Mrs Gilrea of the East Nappin
This photograph is of Mrs Mary Gilrea spinning outside her sod house on the East Nappin in Jurby on the Isle of Man in 1897.
In the northern parishes where building stone was scarce, crofts and other small houses were built either of sods or of puddled clay mixed with chopped straw or chaff – the ‘thie voaid’ (sod house) and ‘thie laagh’ (mud house) respectively. Feltham in his work ‘A Tour Through the Isle of Man’ in 1797 provides a glimpse of Jurby parish when houses such as this were thick on the ground and scarcely to be distinguished from it.
“Thick as the cottages are, they do not strike the eye: the walls of the huts are seldom above seven feet high, composed generally of sods of earth and the roof thatched with straw which soon becomes a murky hue.”
When crofts became uneconomic as agricultural units, many were taken over to increase the acreage of larger farms and the sod and mud houses in the fields were levelled to the ground, “put to the field” as was said locally.
These houses were literally dug out of the ground and when completed were not raised far above it. The late Mr John Kneen of Ballaugh who used to visit the Gilreas has said that their house was built of sods dug out of the site itself so that the ground sloped down to it and the house stood in a hollow. It appears to have no windows in the front wall; Mr Kneen mentions one bedroom window but whether in back or gable wall he does not say. He describes the ‘scaa’ (screen/guard/fence) of gorse which served as a door, and the moveable windshield similarly constructed. The scaa was a bundle of gorse branches tired together with suggane (twisted straw rope) and supported on a wooden framework.
In districts where sod houses are found the only available building stones were the rounded stones from the shore and these were sometimes used to strengthen the more vulnerable parts of the walls either as a foundation or as an outer facing. In Mary Gilrea’s house shore stones were used in the ‘chiollagh’ (hearth/fireplace), and the low chimney appears also to be stone built. No other details of the construction of the chiollagh are known but it is probable that it had a basketwork hood or “scoop” of plastered lath or suggane, in which case the chiollagh wall mentioned would be the interior gable wall behind the open fire. The house was thatched with bent (a grass) and with suggane, and it may be seen that the thatch and roping were carried almost to the chimney top. The curve of the hipped roof seen on the left has become straightened out on the chimney side into an almost vertical line.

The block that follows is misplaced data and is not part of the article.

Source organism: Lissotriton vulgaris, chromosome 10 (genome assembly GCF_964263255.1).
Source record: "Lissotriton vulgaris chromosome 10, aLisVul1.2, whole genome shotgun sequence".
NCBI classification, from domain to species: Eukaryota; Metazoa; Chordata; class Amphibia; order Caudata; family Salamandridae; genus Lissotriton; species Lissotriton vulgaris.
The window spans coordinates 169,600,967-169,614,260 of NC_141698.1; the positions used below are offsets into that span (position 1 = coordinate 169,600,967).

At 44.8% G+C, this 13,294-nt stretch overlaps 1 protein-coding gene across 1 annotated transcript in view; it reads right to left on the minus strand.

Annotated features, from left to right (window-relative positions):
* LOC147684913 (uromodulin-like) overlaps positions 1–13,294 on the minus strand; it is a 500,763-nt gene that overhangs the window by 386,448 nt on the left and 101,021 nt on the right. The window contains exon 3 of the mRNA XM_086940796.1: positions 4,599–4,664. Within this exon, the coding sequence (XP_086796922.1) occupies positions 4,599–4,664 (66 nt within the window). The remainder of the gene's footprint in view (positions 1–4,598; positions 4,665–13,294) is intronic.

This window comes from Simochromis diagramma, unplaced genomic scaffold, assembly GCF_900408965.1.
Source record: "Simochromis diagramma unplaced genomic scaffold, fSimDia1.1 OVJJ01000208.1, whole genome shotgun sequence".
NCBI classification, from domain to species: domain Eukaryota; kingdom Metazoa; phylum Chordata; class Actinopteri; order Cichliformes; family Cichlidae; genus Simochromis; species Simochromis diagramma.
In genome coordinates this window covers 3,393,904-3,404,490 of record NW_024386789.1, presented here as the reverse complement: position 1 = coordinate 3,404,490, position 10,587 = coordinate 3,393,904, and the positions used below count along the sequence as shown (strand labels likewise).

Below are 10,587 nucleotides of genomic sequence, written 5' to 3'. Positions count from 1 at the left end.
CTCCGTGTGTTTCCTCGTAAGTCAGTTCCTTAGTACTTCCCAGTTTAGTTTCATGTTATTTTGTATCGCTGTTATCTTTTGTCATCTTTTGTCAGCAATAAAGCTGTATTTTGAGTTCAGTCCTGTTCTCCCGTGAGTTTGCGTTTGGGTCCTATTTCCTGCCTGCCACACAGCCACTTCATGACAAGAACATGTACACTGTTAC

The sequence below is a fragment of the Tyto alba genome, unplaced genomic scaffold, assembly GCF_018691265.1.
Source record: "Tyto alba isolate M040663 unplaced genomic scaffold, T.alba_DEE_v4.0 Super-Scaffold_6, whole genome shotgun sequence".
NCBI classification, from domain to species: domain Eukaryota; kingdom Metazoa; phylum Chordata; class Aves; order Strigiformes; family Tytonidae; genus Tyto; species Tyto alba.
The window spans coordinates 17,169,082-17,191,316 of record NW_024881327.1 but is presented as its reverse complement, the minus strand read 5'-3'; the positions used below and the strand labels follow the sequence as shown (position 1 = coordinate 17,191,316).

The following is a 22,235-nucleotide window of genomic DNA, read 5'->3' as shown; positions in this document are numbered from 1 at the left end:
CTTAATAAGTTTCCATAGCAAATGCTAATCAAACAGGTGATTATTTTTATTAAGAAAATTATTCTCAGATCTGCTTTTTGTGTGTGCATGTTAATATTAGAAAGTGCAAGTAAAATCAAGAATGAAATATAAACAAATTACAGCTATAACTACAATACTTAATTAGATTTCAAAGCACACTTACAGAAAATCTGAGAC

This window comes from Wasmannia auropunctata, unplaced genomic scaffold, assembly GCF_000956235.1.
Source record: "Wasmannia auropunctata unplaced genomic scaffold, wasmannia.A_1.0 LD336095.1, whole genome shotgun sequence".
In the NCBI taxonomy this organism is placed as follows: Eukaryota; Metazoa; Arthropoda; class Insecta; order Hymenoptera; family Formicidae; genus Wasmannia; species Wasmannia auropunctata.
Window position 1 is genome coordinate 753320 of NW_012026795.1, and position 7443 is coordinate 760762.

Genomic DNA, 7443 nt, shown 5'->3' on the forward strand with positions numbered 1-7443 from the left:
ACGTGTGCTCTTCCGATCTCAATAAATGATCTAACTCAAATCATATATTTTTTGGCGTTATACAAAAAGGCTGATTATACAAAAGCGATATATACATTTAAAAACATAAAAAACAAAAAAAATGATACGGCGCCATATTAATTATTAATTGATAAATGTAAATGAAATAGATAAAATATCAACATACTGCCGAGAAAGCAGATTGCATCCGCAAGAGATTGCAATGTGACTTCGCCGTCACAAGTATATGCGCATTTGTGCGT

Leaning against the front wall is a three pronged smithy-made ‘grep’, a digging fork. Mrs Gilrea’s sunbonnet and the luxuriant growth sprouting on the sod walls would seem to indicate that she had come outside to do her spinning in the spring or early summer.
(source: The Journal of the Manx Museum Vol VI, 1965, No.81; photograph by Rev. FW Stubbs, Vicar of Jurby courtesy of the imuseum)
I'm a web designer, amateur historian and keen gardener and I enjoy bringing Manx history, folklore and poetry to a modern audience.
Born in 1841, Daniel Clarke came off old Manx stock, and his family history has many features of interest. As
This photograph shows a large flat wheel rim made of cleft ash with hand shaped oak spokes. The table of